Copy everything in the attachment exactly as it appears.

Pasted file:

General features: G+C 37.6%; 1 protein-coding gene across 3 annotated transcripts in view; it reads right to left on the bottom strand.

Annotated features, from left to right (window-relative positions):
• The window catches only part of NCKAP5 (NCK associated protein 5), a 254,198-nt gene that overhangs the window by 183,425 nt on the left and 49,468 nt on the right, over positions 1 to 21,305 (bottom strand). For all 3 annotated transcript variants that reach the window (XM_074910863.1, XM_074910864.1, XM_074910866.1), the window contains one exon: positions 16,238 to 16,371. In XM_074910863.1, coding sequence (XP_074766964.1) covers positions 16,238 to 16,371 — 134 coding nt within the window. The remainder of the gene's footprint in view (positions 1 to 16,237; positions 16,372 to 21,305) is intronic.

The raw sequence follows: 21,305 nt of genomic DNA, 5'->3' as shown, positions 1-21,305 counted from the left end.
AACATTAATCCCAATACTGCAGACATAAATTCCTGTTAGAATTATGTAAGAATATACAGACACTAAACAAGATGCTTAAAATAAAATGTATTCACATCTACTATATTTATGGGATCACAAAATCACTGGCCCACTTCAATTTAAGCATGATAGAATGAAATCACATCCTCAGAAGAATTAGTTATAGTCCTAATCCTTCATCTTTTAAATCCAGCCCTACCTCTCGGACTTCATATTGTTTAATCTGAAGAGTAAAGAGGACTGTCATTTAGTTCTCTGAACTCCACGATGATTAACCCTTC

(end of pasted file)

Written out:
General features: G+C 37.6%; 1 protein-coding gene across 3 annotated transcripts in view; it reads right to left on the bottom strand.

Annotated features, from left to right (window-relative positions):
• The window catches only part of NCKAP5 (NCK associated protein 5), a 254,198-nt gene that overhangs the window by 183,425 nt on the left and 49,468 nt on the right, over positions 1 to 21,305 (bottom strand). For all 3 annotated transcript variants that reach the window (XM_074910863.1, XM_074910864.1, XM_074910866.1), the window contains one exon: positions 16,238 to 16,371. In XM_074910863.1, coding sequence (XP_074766964.1) covers positions 16,238 to 16,371 — 134 coding nt within the window. The remainder of the gene's footprint in view (positions 1 to 16,237; positions 16,372 to 21,305) is intronic.

The raw sequence follows: 21,305 nt of genomic DNA, 5'->3' as shown, positions 1-21,305 counted from the left end.
AACATTAATCCCAATACTGCAGACATAAATTCCTGTTAGAATTATGTAAGAATATACAGACACTAAACAAGATGCTTAAAATAAAATGTATTCACATCTACTATATTTATGGGATCACAAAATCACTGGCCCACTTCAATTTAAGCATGATAGAATGAAATCACATCCTCAGAAGAATTAGTTATAGTCCTAATCCTTCATCTTTTAAATCCAGCCCTACCTCTCGGACTTCATATTGTTTAATCTGAAGAGTAAAGAGGACTGTCATTTAGTTCTCTGAACTCCACGATGATTAACCCTTC